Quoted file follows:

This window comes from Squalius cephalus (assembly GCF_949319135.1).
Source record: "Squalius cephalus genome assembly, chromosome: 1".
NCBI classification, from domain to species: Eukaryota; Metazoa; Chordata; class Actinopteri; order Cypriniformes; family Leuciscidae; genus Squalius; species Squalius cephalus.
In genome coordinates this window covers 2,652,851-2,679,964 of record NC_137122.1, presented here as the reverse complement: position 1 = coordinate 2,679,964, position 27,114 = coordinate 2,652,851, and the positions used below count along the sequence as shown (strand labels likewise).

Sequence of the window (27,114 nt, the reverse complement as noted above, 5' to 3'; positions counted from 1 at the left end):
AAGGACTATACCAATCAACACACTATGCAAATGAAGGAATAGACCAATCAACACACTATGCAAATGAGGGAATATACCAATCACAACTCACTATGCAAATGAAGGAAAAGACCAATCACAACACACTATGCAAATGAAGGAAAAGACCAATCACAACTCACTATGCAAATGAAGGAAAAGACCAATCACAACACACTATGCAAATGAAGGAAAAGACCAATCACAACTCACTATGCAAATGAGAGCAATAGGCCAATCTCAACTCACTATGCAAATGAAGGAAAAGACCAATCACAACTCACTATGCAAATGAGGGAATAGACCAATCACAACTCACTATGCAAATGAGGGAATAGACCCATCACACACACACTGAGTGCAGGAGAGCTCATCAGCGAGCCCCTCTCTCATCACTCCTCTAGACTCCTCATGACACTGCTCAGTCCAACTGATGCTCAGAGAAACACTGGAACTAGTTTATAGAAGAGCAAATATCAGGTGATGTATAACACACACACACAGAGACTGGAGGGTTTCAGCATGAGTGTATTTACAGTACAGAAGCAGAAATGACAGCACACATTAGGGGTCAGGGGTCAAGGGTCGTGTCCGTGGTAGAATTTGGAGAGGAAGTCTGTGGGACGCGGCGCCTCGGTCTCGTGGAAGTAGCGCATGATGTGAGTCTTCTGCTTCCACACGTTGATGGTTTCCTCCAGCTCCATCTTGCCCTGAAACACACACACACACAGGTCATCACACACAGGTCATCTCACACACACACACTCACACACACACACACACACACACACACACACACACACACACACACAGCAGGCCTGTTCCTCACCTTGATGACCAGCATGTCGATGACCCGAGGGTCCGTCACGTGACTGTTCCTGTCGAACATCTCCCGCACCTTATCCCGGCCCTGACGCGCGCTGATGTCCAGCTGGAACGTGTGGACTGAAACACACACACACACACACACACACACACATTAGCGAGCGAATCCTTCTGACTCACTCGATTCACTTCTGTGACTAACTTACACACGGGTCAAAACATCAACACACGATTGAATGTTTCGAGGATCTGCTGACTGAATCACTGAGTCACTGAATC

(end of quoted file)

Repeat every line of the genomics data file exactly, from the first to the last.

This window comes from Squalius cephalus (assembly GCF_949319135.1).
Source record: "Squalius cephalus genome assembly, chromosome: 1".
NCBI classification, from domain to species: Eukaryota; Metazoa; Chordata; class Actinopteri; order Cypriniformes; family Leuciscidae; genus Squalius; species Squalius cephalus.
In genome coordinates this window covers 2,652,851-2,679,964 of record NC_137122.1, presented here as the reverse complement: position 1 = coordinate 2,679,964, position 27,114 = coordinate 2,652,851, and the positions used below count along the sequence as shown (strand labels likewise).

Sequence of the window (27,114 nt, the reverse complement as noted above, 5' to 3'; positions counted from 1 at the left end):
AAGGACTATACCAATCAACACACTATGCAAATGAAGGAATAGACCAATCAACACACTATGCAAATGAGGGAATATACCAATCACAACTCACTATGCAAATGAAGGAAAAGACCAATCACAACACACTATGCAAATGAAGGAAAAGACCAATCACAACTCACTATGCAAATGAAGGAAAAGACCAATCACAACACACTATGCAAATGAAGGAAAAGACCAATCACAACTCACTATGCAAATGAGAGCAATAGGCCAATCTCAACTCACTATGCAAATGAAGGAAAAGACCAATCACAACTCACTATGCAAATGAGGGAATAGACCAATCACAACTCACTATGCAAATGAGGGAATAGACCCATCACACACACACTGAGTGCAGGAGAGCTCATCAGCGAGCCCCTCTCTCATCACTCCTCTAGACTCCTCATGACACTGCTCAGTCCAACTGATGCTCAGAGAAACACTGGAACTAGTTTATAGAAGAGCAAATATCAGGTGATGTATAACACACACACACAGAGACTGGAGGGTTTCAGCATGAGTGTATTTACAGTACAGAAGCAGAAATGACAGCACACATTAGGGGTCAGGGGTCAAGGGTCGTGTCCGTGGTAGAATTTGGAGAGGAAGTCTGTGGGACGCGGCGCCTCGGTCTCGTGGAAGTAGCGCATGATGTGAGTCTTCTGCTTCCACACGTTGATGGTTTCCTCCAGCTCCATCTTGCCCTGAAACACACACACACACAGGTCATCACACACAGGTCATCTCACACACACACACTCACACACACACACACACACACACACACACACACACACACACACACAGCAGGCCTGTTCCTCACCTTGATGACCAGCATGTCGATGACCCGAGGGTCCGTCACGTGACTGTTCCTGTCGAACATCTCCCGCACCTTATCCCGGCCCTGACGCGCGCTGATGTCCAGCTGGAACGTGTGGACTGAAACACACACACACACACACACACACACACATTAGCGAGCGAATCCTTCTGACTCACTCGATTCACTTCTGTGACTAACTTACACACGGGTCAAAACATCAACACACGATTGAATGTTTCGAGGATCTGCTGACTGAATCACTGAGTCACTGAATC